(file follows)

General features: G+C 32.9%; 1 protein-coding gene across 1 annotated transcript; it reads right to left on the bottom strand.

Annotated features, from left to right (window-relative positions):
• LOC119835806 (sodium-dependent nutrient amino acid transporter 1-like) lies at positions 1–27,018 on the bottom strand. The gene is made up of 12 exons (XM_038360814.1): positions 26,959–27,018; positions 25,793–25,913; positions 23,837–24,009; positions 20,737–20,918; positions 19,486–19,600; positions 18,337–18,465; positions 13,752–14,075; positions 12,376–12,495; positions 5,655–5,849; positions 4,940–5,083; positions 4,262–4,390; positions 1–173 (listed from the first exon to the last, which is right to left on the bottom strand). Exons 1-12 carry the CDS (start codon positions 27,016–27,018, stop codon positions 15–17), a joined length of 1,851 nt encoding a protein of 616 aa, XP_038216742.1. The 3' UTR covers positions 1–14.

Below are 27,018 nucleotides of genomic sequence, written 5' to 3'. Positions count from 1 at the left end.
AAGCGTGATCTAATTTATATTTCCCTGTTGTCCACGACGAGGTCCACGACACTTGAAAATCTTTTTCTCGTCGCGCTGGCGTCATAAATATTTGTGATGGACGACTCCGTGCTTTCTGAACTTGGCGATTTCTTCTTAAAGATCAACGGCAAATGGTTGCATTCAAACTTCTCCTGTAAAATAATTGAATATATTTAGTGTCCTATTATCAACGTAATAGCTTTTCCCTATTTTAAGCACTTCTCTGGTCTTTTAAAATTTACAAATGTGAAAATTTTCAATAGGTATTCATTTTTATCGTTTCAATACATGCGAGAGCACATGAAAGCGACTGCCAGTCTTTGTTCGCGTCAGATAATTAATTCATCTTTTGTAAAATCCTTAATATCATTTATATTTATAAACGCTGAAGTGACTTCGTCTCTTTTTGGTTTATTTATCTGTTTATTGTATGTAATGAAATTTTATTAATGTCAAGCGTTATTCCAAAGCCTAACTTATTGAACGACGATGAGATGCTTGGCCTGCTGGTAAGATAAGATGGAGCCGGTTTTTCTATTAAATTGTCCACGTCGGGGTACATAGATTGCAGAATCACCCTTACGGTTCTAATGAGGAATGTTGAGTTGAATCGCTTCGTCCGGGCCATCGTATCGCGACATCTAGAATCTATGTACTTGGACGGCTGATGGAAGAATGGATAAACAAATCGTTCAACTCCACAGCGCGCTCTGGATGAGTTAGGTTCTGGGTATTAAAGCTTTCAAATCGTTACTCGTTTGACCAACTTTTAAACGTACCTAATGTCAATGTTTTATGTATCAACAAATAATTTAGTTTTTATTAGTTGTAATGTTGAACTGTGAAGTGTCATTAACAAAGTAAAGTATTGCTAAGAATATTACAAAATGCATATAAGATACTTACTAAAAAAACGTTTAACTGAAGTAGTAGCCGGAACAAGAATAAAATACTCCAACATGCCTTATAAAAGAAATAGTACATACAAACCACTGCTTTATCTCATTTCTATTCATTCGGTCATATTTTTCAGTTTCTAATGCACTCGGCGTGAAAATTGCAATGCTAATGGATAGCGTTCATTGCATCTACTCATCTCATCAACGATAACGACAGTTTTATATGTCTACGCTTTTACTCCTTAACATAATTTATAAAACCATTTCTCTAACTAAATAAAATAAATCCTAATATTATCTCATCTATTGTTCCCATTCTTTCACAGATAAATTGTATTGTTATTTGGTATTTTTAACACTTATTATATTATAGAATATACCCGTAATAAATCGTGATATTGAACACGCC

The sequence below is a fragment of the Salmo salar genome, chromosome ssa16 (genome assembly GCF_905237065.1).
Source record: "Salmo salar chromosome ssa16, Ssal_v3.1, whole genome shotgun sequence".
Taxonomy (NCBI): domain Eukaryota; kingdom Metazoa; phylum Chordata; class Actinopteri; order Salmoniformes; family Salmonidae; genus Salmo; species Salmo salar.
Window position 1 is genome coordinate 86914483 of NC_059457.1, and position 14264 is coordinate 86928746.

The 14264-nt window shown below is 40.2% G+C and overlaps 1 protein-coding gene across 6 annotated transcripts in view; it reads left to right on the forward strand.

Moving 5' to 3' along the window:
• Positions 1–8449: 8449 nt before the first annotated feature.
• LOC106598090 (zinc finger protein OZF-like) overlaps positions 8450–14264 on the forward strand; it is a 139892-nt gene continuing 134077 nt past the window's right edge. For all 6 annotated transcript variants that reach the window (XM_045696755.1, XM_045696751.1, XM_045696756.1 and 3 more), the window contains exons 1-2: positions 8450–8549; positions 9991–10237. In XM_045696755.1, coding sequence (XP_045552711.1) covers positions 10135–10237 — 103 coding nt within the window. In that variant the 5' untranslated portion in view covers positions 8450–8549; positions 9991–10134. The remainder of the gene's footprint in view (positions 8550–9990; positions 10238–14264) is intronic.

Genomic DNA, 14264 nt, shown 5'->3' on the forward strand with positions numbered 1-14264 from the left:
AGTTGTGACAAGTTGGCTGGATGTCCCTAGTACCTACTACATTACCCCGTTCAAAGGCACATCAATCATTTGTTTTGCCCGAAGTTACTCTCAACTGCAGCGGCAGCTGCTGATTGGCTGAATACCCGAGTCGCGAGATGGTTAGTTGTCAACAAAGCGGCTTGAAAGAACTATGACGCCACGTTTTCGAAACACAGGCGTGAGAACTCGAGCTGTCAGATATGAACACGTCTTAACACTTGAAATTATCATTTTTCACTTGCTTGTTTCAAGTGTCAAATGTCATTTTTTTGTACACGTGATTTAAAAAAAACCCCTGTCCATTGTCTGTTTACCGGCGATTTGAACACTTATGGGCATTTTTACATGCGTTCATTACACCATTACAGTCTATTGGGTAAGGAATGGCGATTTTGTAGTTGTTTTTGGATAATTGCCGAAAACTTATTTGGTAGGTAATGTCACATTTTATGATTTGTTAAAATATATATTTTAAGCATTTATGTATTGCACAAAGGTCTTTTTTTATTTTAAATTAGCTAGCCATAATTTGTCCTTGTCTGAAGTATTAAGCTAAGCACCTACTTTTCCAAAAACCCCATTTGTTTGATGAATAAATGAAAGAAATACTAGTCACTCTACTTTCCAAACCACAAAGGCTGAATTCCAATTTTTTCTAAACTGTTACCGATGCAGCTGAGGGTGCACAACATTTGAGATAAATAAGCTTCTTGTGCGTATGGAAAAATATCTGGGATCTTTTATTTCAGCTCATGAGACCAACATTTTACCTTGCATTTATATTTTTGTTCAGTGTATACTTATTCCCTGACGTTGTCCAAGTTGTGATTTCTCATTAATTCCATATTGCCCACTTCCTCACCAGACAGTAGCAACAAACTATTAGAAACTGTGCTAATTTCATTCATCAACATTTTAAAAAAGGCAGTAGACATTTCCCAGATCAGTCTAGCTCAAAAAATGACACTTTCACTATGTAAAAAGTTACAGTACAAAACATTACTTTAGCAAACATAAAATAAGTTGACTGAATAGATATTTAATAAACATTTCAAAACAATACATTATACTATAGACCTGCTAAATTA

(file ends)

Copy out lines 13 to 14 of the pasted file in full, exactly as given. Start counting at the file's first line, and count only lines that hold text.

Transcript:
• LOC106598090 (zinc finger protein OZF-like) overlaps positions 8450–14264 on the forward strand; it is a 139892-nt gene continuing 134077 nt past the window's right edge. For all 6 annotated transcript variants that reach the window (XM_045696755.1, XM_045696751.1, XM_045696756.1 and 3 more), the window contains exons 1-2: positions 8450–8549; positions 9991–10237. In XM_045696755.1, coding sequence (XP_045552711.1) covers positions 10135–10237 — 103 coding nt within the window. In that variant the 5' untranslated portion in view covers positions 8450–8549; positions 9991–10134. The remainder of the gene's footprint in view (positions 8550–9990; positions 10238–14264) is intronic.

Genomic DNA, 14264 nt, shown 5'->3' on the forward strand with positions numbered 1-14264 from the left: